I often feel I gain more than I give on my visits, and St. Petersburg was no exception. I was humbled by the perseverance of the members of our little Anglican community. I was thankful for the generosity of Lutheran colleagues in providing us with a place to worship and giving us regular ministry. I was touched by the openness and kindness of Bishop Silouan in his hospitality and conversation. The Anglican Community in St. Petersburg is small and fragile. I hope and pray that we can continue to find sustainable ways of pastoring it. Anglicanism in St. Petersburg has a glorious past. The present and future are and will be different. In this vibrant city of 5 million people, I hope that God will guide us into the right kind of Anglican expression of church for today.

Casablanca and Rabat: Celebrating a Growing Church

It is very encouraging to visit a church which is growing in diversity, in size and in outreach – as St. John’s Casablanca is doing. Looking at older photos of St. John’s, it is evident that the congregation was once dominantly European and American. Today, it is a glorious assembly of African, Asian and European/American – with a Middle Eastern chaplain, Canon Medhat Sabry.

Medhat has worked hard to build a chaplaincy council that represents these different backgrounds: the photo above shows some of the council members.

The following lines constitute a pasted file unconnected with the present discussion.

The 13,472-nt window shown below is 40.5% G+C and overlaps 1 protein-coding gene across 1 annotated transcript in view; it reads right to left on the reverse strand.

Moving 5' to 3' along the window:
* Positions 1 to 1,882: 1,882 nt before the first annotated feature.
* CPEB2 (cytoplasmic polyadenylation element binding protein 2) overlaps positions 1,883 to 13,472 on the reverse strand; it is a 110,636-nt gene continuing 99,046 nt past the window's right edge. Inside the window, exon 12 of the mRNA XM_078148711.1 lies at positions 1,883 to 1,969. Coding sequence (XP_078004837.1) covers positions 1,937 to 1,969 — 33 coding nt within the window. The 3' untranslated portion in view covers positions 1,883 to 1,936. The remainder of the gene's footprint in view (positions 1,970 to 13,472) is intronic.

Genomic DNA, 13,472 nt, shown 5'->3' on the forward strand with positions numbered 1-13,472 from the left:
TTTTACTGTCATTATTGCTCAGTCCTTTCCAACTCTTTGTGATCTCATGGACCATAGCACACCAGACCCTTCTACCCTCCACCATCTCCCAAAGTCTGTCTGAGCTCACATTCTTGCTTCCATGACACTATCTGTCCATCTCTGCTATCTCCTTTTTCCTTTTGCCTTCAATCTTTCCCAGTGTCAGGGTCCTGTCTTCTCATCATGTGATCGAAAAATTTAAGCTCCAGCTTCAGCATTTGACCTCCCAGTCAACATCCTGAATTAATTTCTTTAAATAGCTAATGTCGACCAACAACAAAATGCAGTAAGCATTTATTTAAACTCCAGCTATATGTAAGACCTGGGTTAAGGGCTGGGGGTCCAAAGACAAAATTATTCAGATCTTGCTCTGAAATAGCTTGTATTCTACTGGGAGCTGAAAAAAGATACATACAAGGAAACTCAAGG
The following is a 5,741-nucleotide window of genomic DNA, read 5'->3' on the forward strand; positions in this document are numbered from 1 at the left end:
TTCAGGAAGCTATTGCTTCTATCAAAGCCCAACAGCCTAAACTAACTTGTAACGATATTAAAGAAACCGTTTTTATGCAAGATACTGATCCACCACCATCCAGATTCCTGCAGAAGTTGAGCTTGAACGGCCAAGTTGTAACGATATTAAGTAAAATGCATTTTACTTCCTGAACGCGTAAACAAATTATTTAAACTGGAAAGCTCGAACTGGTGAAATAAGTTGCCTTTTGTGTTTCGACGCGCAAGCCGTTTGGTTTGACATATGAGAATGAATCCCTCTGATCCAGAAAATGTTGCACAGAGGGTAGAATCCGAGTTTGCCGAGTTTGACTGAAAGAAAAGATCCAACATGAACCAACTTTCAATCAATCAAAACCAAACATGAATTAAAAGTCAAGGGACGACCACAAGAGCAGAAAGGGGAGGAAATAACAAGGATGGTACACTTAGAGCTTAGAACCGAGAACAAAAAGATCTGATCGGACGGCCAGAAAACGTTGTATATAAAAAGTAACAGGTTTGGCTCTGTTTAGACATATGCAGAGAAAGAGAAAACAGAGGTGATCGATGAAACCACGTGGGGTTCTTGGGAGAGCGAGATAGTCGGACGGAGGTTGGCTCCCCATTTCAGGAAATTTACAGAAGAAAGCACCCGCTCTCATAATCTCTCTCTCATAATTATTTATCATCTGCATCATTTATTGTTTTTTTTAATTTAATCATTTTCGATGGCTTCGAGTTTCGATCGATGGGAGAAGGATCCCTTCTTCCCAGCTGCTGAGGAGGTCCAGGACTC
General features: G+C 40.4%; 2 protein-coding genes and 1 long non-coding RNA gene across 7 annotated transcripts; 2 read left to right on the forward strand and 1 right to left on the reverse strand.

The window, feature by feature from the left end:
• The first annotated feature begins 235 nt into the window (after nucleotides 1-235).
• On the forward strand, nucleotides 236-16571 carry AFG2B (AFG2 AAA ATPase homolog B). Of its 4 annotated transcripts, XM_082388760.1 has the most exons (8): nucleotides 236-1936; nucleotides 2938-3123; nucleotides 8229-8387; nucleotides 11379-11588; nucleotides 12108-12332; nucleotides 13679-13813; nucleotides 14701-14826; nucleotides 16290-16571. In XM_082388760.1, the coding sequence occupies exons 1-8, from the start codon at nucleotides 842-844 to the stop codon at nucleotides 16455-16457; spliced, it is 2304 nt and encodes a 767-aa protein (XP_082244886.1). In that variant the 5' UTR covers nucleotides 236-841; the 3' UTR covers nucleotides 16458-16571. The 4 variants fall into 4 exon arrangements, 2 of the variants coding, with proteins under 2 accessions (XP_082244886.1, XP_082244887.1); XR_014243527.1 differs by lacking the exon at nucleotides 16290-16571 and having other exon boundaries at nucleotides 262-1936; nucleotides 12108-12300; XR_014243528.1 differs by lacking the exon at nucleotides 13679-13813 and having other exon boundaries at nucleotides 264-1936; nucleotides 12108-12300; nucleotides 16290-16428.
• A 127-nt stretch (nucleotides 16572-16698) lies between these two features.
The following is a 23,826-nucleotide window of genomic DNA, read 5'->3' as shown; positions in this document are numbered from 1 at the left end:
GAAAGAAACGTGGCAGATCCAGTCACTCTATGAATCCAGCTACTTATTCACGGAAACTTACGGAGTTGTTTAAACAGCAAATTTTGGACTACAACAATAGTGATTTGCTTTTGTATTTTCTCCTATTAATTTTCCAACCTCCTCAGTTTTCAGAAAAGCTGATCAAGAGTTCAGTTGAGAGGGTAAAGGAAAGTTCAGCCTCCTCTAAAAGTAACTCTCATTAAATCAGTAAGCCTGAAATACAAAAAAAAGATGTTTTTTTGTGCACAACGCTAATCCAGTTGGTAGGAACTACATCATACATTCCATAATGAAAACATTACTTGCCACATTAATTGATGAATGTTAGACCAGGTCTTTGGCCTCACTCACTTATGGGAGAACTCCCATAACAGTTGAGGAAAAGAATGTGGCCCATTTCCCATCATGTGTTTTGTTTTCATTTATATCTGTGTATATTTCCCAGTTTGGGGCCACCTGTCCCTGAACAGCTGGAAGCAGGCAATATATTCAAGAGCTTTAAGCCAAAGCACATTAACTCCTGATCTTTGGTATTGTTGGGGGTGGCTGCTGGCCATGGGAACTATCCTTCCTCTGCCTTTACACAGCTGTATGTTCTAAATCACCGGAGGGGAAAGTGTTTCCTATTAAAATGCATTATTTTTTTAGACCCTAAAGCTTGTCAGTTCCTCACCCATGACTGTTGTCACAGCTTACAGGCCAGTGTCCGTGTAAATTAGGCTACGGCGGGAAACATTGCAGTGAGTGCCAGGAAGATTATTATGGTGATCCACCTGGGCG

St. John’s had the problem that its building wasn’t big enough for its growing congregation. So it embarked on an ambitious building programme, to extend the church westwards and to construct a new gallery. When I visited, the building works were in full swing.

Here you can see the original 1906 doorway, with the new 2020 doorway on the western extension built next door to it.

In addition to a big church extension, St. John’s has constructed a new community centre. The centre is on two levels, with a large meeting room, a suite of Sunday School rooms, a chaplain’s office, kitchen and toilets. It is built very neatly into the existing British cemetery surrounding the church and within the curtilage wall. And it functions as the worship space whilst the church is being extended. Here you see the architect and main contractor, who are rightly proud of their work. It is all beautifully done and wonderfully functional, and I hope the architect wins an award for his design work.

The gardens around the community centre make a great place for after-church mingling and coffee.

Yes, St John’s has been growing in diversity and in size… but also in outreach. A few years ago, the Council committed to start worship centres in Marakesh and Rabat. Marakesh at three hours distance proved too difficult to sustain, but St Augustine of Hippo, Rabat is thriving.